Review: The Monstrosity of Christ: Paradox or Dialectic?

The Monstrosity of Christ: Paradox or Dialectic?
The Monstrosity of Christ: Paradox or Dialectic? by Slavoj Žižek

My rating: 4 of 5 stars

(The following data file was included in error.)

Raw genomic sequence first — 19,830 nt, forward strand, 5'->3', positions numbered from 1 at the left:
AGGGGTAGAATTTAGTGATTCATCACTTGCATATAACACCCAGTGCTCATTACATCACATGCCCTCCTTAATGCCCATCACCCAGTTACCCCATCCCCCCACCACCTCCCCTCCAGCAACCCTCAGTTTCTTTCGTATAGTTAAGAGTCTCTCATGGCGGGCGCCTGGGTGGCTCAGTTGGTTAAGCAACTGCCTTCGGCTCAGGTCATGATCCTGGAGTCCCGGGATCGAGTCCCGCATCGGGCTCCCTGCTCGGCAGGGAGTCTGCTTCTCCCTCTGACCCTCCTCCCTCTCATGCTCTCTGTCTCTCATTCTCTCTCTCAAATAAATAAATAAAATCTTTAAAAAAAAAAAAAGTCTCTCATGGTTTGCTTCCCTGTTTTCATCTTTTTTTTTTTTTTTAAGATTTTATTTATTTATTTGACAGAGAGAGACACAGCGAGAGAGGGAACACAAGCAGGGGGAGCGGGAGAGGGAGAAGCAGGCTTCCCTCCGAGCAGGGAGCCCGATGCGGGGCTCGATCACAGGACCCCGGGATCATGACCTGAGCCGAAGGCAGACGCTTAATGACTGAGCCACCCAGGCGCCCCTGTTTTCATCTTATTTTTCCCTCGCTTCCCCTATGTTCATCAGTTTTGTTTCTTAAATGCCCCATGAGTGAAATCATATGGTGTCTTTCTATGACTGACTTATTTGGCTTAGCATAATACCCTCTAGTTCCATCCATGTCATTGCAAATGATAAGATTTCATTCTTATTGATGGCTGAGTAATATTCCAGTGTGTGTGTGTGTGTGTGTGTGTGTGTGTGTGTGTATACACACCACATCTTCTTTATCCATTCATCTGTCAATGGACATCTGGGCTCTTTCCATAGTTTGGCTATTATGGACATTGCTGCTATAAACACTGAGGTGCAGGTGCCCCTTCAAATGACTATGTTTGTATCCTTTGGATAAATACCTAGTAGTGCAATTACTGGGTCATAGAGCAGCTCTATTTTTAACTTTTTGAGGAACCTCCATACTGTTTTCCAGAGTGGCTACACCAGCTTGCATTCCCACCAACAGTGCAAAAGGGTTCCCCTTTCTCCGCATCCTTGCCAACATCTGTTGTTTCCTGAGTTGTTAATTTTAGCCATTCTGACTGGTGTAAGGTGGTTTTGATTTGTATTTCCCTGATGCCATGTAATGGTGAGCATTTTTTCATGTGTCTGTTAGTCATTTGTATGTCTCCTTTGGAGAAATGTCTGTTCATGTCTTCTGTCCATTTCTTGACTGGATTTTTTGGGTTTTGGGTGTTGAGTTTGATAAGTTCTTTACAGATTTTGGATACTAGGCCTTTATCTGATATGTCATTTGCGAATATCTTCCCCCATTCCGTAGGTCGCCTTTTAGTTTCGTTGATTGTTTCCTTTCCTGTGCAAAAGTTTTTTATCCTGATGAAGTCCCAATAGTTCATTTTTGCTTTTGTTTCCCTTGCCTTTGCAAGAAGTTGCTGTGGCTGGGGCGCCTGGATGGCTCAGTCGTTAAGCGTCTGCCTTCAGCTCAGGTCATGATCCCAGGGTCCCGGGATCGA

This book, on the back cover, advertises itself as going above and beyond the typical, popular debates between atheists and theists, of the style dominated by people like William Lane Craig and Richard Dawkins. Not only does it go well above and beyond all of that noise, it transcends it and enters another realm entirely. The three essays in this book, two by Žižek and one by Milbank, in fact, demonstrate what the debate between atheists and theists should be: a meaningful exchange of worldviews thoroughly considered. Rather than the watered-down, bourgeois Christianity of Craig we get the “radical orthodoxy” of Milbank someone who really believes in the Christian revelation and refuses to water it down to make it palatable to the masses who will only accept Christ if he comes prepackaged in their image. Instead of the unconsidered bourgeois atheism of Dawkins, we get a treatment by one of the today’s greatest thinkers, someone who has thought through his disbelief and its ramifications thoroughly. This is intellectual exchange at its finest. This is Christianity restored to its properly radical status and atheism also become a radical (and therefore) meaningful idea. My only complaint is that this book should be much longer. It consists of an essay by Žižek, a rebuttal by Milbank, and a rebuttal of the rebuttal by Žižek. I think the book and the exchange would have been much more fruitful had the exchange continued with at least another entry by Milbank, for balance. Aside from this relatively minor point and some trifling concerns with some bad history (for instance, his statements about limbo and infant baptism reflect a dreadful ignorance of the subject from a historical perspective) and bad faith (for example, his entire final entry hinges on his insistence that Milbank misunderstands him, a point he asserts but, to be honest, does not prove, and which seems an unnecessary assertion altogether) on Žižek’s part, I have no other complaints. If you are interested in the exchange between Christian faith and atheism as great ideas, this is the book for you.

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